What Should We Make of Iranian Anti-Semitism?
Published on: June 29, 2012
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  • Klassis

    A very well-written piece.

  • doc feelgood

    Sorry to tell but you could be more or less as biased as any constructed personality emotionally identified to ethnocentric structures (ethnic/religious affiliation) which means, according to recent studies on structural value development done by the psychology professor Don Beck, partaking similar values as 70 to 80% of mankind does.

    Comparatively speaking, the german philosopher Jürgen Habermas, a light of Reason in this very dark age, corresponds only to 0.01 %s of world population. This is to say where we, as a specie, are localized on the evolutionary scale of cultural development, which means still babies.

    Then it is not a big surprise that the world is so fragmented and that we still have irrational antisemitism still alive as much as so much magical/mythical thinking left, like let us say, as an example, african witch doctors believing albino africans, because of their “lack” of skin pigmentation (the major identity norm in that part of the world) have some magical powers and therefore should be killed for the sake of some “healing” benefit.

    That sort of magical thinking and its inherent capacity to project evil properties on others than my clan (this is a cornerstone in level of ego strength development and its corresponding defenses in psychoanalytical theory) , is structurally very similar too what that unfortunate person in power says. In other words, mainly a delirium according too high criteria on how highly rational thinking is, but have some powerful binding power of hypnotic character on people belonging to the same value structure very much like the Goebbels propaganda´s “skillful” means in nazi Germany. This vicious man used to say: “If you repeat a lie every day to people, it soon becomes a non-arguable truth”.

    So the only solution to this rampant provincial racism or any ethnocentrically based ideology is, this only an inner revolution as the spiritually oriented philosopher Jiddu Krishnamurti used to tell, more psychological and non-mythically based spiritual development, which means more existentially, mystically or personally experiencing based spirituality.


  • Martin Winkler

    American Jewish congress should take out a full page in N.Y. Times chastising the chairman of this anti drug conference for permitting this antisemitic, hateful and incredible hostile false claims made by this Iranian lunatic. The Iranians have an ugly habit of attacking Jews and Zionism in a most vile manner whenever they have a chance. A chairman has a duty to stop a hateful rant of any kind and channel the discussion to the matter at hand.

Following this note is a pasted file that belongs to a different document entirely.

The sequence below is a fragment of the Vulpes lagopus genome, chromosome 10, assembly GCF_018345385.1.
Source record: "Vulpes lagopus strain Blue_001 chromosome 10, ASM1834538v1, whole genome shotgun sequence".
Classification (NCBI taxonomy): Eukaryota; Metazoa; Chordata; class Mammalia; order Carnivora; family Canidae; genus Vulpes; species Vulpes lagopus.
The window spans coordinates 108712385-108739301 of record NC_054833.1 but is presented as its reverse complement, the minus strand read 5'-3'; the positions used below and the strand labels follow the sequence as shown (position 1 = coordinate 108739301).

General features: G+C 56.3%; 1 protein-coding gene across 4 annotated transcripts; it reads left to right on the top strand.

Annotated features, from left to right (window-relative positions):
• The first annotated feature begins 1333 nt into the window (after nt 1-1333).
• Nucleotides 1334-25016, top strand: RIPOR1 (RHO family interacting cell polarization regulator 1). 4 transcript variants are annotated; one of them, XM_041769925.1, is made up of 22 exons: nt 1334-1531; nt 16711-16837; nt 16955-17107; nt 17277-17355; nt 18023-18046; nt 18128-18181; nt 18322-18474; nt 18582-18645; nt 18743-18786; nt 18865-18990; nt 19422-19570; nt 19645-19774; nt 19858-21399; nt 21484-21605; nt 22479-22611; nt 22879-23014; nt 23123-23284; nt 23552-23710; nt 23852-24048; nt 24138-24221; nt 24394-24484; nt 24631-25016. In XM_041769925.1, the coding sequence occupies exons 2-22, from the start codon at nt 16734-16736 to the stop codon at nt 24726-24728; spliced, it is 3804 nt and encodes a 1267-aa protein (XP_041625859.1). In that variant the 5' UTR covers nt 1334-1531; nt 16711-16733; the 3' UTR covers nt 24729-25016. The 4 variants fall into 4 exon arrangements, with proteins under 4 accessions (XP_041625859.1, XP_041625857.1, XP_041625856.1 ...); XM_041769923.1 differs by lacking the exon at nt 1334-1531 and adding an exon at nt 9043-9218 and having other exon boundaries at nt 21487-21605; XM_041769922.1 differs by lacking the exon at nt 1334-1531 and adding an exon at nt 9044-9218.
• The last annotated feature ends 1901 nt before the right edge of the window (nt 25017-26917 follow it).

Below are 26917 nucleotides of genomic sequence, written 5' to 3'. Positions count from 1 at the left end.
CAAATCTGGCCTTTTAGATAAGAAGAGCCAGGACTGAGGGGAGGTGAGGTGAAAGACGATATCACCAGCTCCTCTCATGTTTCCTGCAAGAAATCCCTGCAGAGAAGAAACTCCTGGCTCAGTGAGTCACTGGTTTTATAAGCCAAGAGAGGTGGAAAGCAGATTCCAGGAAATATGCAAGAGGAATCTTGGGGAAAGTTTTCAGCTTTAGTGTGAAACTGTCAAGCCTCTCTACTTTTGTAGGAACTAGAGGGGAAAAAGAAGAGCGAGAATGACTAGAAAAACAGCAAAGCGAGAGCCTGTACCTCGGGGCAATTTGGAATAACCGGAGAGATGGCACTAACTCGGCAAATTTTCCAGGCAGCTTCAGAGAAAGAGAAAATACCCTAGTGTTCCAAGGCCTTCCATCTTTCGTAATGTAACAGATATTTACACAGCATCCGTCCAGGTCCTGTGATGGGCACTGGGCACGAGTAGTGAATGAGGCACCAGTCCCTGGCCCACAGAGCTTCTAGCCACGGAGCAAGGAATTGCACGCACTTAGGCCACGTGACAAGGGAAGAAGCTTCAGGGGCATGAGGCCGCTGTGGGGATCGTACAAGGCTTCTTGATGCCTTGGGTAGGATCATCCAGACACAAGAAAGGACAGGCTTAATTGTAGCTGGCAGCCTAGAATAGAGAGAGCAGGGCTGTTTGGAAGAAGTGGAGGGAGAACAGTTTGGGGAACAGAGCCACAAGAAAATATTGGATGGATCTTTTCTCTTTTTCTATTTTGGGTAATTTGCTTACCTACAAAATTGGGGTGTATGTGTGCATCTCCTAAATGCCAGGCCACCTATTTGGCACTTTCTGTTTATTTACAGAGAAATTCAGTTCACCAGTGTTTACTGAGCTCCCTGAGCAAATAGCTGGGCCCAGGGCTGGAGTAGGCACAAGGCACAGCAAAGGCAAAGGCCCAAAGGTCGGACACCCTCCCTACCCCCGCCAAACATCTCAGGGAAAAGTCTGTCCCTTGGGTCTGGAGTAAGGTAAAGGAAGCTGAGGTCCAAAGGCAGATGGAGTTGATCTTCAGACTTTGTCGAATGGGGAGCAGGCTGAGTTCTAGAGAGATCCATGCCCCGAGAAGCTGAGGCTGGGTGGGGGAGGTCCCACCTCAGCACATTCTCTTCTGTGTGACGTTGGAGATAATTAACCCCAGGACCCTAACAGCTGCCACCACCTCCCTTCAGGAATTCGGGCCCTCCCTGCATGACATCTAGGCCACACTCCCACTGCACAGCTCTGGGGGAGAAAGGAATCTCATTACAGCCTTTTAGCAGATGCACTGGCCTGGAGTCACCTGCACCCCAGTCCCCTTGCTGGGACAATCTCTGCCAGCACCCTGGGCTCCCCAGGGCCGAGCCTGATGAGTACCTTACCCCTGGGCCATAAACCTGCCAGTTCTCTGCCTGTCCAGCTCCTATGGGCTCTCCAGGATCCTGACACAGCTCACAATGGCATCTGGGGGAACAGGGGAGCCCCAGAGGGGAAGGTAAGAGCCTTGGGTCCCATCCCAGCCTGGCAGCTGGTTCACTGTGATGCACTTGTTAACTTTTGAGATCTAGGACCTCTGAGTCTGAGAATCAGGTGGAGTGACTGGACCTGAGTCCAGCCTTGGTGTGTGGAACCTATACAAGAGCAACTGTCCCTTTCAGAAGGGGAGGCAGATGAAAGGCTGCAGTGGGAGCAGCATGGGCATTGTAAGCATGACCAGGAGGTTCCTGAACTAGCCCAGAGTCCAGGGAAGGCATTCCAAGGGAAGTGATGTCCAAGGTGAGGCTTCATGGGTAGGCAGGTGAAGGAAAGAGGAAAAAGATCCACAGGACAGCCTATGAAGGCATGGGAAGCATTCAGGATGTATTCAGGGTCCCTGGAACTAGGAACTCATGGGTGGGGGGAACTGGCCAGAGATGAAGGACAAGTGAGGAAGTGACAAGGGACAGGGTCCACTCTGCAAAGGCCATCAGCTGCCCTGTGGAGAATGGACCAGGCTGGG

• Dubi Yarden

    Good essay, but there is another episodic tendency in the Islamic faith which may not fit the author’s definition of anti-Semitism per se but is a distinction-without-a-difference: “convert or die” movements. The family of Maimonides fled Spain in the 12th c. because of one such set of rulers, and may have undergone forced conversion in Morocco. Maimonides, from Egypt, famously wrote a letter to the Jews of Yemen facing a similar catastrophe. The history of the Jews of Iran is replete with massacres and forced conversions. Mussolini made the trains run on time; turkeys may be forgiven for not thanking people for fattening them 11 months of the year.

  • WigWag

    Adam’s description in his book “Jewcentricity” of Islamic anti-Semitism and how it was imported from Europe in recent times is highly informative. Another book which provides a rich account of this dreary reality is Paul Berman’s “The Flight of the Intellectuals.” (http://www.amazon.com/The-Flight-Intellectuals-Paul-Berman/dp/1933633514)

    Berman’s book delves deeply into the Muslim Brotherhood’s anti -Semitic roots in fascist Europe and its close historical ties with the Nazis. Given the Brotherhood’s ascendance in Egypt and Gaza and to a lesser extent in the West Bank and Jordan, this is a timely subject well worth exploring.

    Berman’s book deals indirectly with another question posed by Adam Garfinkle in this post. Our host says,

    “It has struck me in recent years how reluctant supposedly serious analysts are to credit the significance of the Iranian regime’s anti-Semitism in their assessment of the dangers inherent in the Iranian nuclear program…So it is frankly astonishing to me that educated people in the West and elsewhere, a mere seventy years after a cataclysmic war that was decisively shaped if not begun by anti-Semitic madness, can blithely dismiss the role that anti-Semitism can play in political life both domestic and international. The only explanations I can think of for such blindness are: first, a breathtaking degree of historical ignorance; second, an absurd conceit insisting that our times are fundamentally different from those times; third, a proclivity to think of Jewish blood as cheap; and fourth, something else I just can’t get my head around.”

    In “Jewcentricity” our host admonishes us not to exaggerate; not every negative characterization of individual Jews or the Jewish people rises to the level of anti-Semitism.